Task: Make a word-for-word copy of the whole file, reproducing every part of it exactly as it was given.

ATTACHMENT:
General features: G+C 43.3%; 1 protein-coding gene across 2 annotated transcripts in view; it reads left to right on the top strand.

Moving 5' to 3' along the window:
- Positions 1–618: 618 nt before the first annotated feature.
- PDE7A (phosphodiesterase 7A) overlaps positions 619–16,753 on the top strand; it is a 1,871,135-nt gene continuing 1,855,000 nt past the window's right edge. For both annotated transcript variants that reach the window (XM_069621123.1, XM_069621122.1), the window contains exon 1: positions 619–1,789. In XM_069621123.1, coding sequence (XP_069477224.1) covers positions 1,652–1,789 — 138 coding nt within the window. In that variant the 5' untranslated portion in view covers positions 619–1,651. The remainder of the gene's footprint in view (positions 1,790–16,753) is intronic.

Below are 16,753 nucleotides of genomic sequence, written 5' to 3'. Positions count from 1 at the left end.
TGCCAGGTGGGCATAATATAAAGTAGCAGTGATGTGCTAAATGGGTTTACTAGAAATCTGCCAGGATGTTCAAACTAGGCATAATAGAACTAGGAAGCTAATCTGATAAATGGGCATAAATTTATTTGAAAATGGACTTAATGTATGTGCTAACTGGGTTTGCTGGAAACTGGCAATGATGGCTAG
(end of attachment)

General features: G+C 43.3%; 1 protein-coding gene across 2 annotated transcripts in view; it reads left to right on the top strand.

Moving 5' to 3' along the window:
- Positions 1–618: 618 nt before the first annotated feature.
- PDE7A (phosphodiesterase 7A) overlaps positions 619–16,753 on the top strand; it is a 1,871,135-nt gene continuing 1,855,000 nt past the window's right edge. For both annotated transcript variants that reach the window (XM_069621123.1, XM_069621122.1), the window contains exon 1: positions 619–1,789. In XM_069621123.1, coding sequence (XP_069477224.1) covers positions 1,652–1,789 — 138 coding nt within the window. In that variant the 5' untranslated portion in view covers positions 619–1,651. The remainder of the gene's footprint in view (positions 1,790–16,753) is intronic.

Below are 16,753 nucleotides of genomic sequence, written 5' to 3'. Positions count from 1 at the left end.
TGCCAGGTGGGCATAATATAAAGTAGCAGTGATGTGCTAAATGGGTTTACTAGAAATCTGCCAGGATGTTCAAACTAGGCATAATAGAACTAGGAAGCTAATCTGATAAATGGGCATAAATTTATTTGAAAATGGACTTAATGTATGTGCTAACTGGGTTTGCTGGAAACTGGCAATGATGGCTAG